The dreaded R word – Renovating the cottage

The other day I was putting together a spreadsheet of all the capital expenses we had incurred at our first cottage.  You see, we sold that cottage last summer so I had to pull this info together to calculate the capital gain, or in our case loss, for income taxes.  The exercise brought all the memories screaming back into my head of the trials and tribulations we went through over 11 years of ownership.  We’ve since bought another cottage one lake over and I’m determined to get those renovations all completed right away so we can spend the rest of our time there enjoying it rather than worried about getting it done.

Back in 2005, we dipped our toe in the waters of being cottagers.  Get it, toe, water, cottage?  The place we bought was not directly on the lake, but had lake access via a canal leading to the lake which we thought was a good start.  An additional $100,000 to purchase a lakefront cottage didn’t seem prudent to us at the time.  The cottage we ended up purchasing had electricity but no running water.  No big deal we thought.  We’ll put in a septic system and drill a well right away and Robert’s your mother’s brother (Bob’s your uncle).  Some cottagers pull their water directly from the lake but given that we were on a murky canal, that was not an option for us.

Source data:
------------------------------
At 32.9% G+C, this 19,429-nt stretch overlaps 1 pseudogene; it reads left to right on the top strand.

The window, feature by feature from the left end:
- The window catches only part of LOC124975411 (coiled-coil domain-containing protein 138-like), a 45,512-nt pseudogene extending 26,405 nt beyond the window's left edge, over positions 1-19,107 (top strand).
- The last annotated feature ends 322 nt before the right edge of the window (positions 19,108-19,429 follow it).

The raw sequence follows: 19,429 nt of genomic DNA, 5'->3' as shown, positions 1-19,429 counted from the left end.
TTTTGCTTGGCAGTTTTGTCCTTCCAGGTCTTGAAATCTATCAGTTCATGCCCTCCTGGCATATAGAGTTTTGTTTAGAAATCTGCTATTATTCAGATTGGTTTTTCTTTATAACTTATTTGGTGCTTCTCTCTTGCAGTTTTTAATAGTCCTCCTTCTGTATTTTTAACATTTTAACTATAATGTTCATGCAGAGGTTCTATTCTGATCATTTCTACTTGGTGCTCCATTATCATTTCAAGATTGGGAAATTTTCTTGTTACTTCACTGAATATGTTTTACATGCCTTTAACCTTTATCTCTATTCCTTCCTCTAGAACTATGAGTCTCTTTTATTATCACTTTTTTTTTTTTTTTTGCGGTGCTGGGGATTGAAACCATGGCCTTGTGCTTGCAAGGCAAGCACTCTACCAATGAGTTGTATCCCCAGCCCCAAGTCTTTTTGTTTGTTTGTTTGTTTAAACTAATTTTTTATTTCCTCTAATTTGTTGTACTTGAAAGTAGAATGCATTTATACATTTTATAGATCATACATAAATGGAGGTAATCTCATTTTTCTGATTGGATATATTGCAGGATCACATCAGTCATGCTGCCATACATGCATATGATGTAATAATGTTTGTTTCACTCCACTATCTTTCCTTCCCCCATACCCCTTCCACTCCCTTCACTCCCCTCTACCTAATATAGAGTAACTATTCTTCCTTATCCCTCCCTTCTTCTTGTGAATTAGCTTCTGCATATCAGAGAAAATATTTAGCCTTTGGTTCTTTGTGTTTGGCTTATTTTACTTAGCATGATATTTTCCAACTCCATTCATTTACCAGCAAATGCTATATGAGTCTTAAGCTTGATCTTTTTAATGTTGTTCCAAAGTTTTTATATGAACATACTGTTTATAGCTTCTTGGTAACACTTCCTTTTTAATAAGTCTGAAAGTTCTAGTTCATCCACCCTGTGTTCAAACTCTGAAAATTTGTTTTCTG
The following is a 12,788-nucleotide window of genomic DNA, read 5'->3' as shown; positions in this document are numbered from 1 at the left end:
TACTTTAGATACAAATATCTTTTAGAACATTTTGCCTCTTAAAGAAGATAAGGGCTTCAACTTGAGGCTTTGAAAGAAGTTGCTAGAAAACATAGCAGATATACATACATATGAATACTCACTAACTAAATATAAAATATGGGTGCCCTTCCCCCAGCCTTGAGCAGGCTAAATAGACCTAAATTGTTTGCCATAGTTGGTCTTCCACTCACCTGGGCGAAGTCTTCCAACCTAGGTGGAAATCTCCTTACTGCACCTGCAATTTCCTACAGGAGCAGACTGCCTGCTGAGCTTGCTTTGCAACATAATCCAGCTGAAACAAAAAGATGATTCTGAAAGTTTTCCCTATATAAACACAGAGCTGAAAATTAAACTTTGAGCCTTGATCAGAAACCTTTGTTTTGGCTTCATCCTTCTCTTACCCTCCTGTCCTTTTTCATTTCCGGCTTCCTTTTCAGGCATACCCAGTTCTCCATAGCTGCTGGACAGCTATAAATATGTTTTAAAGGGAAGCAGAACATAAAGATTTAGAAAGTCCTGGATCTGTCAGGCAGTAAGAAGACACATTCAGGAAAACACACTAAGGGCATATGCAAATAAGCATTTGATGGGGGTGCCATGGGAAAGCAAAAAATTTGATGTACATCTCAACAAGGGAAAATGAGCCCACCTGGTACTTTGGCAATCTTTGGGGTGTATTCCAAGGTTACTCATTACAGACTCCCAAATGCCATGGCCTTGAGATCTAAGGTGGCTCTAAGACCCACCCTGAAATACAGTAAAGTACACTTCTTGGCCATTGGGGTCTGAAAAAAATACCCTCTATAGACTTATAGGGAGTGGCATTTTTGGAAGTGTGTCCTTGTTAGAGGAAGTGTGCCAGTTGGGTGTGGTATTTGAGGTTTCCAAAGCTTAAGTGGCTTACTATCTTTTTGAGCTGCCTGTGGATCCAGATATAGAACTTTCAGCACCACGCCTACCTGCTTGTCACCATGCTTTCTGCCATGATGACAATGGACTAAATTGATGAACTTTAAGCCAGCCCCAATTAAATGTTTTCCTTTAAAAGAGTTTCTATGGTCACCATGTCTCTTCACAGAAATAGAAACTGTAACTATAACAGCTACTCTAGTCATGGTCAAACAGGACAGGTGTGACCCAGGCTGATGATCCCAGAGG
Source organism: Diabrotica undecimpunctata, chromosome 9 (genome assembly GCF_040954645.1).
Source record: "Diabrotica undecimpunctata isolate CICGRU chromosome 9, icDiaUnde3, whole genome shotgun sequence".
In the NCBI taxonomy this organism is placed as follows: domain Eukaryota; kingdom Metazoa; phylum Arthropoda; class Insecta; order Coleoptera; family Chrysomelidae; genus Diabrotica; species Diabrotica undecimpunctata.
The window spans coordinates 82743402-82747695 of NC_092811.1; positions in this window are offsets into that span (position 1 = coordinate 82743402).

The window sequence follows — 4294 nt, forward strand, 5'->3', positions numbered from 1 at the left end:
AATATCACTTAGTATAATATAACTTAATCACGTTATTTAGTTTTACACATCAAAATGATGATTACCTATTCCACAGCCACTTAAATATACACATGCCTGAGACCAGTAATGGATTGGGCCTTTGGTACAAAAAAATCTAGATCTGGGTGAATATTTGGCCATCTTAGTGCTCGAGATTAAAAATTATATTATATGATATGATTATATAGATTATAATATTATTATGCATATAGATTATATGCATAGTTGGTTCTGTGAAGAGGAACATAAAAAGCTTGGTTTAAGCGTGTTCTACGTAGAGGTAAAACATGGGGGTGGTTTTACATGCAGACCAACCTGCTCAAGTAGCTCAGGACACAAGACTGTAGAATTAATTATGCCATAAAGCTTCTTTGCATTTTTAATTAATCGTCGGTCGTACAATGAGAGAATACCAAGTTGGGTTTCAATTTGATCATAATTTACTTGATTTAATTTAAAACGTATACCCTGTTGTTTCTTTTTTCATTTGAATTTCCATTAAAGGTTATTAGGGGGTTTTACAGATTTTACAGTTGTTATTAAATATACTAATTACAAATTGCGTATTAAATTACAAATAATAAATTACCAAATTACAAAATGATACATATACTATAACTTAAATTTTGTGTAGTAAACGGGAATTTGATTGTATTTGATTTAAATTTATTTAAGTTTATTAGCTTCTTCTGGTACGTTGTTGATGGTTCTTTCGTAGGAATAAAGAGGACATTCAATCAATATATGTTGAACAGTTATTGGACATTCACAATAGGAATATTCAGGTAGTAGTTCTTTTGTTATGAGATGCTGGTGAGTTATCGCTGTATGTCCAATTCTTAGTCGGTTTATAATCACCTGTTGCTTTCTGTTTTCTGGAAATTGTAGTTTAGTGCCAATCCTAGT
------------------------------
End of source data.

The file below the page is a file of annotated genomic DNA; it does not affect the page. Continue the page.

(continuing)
Drilling the well

That September, we partnered up with the neighbours who also needed a well and brought in a crew from the nearest large centre, one and a half hours away.  By doing two jobs at one time, we were able to save on their travel and hotel expenses.  The neighbour’s place had easier access so they started there first.  When drilling for a well, you pay by the foot.  They went down 40 feet and hit beautiful clean water that was gushing!  We were excited as this boded well for our well.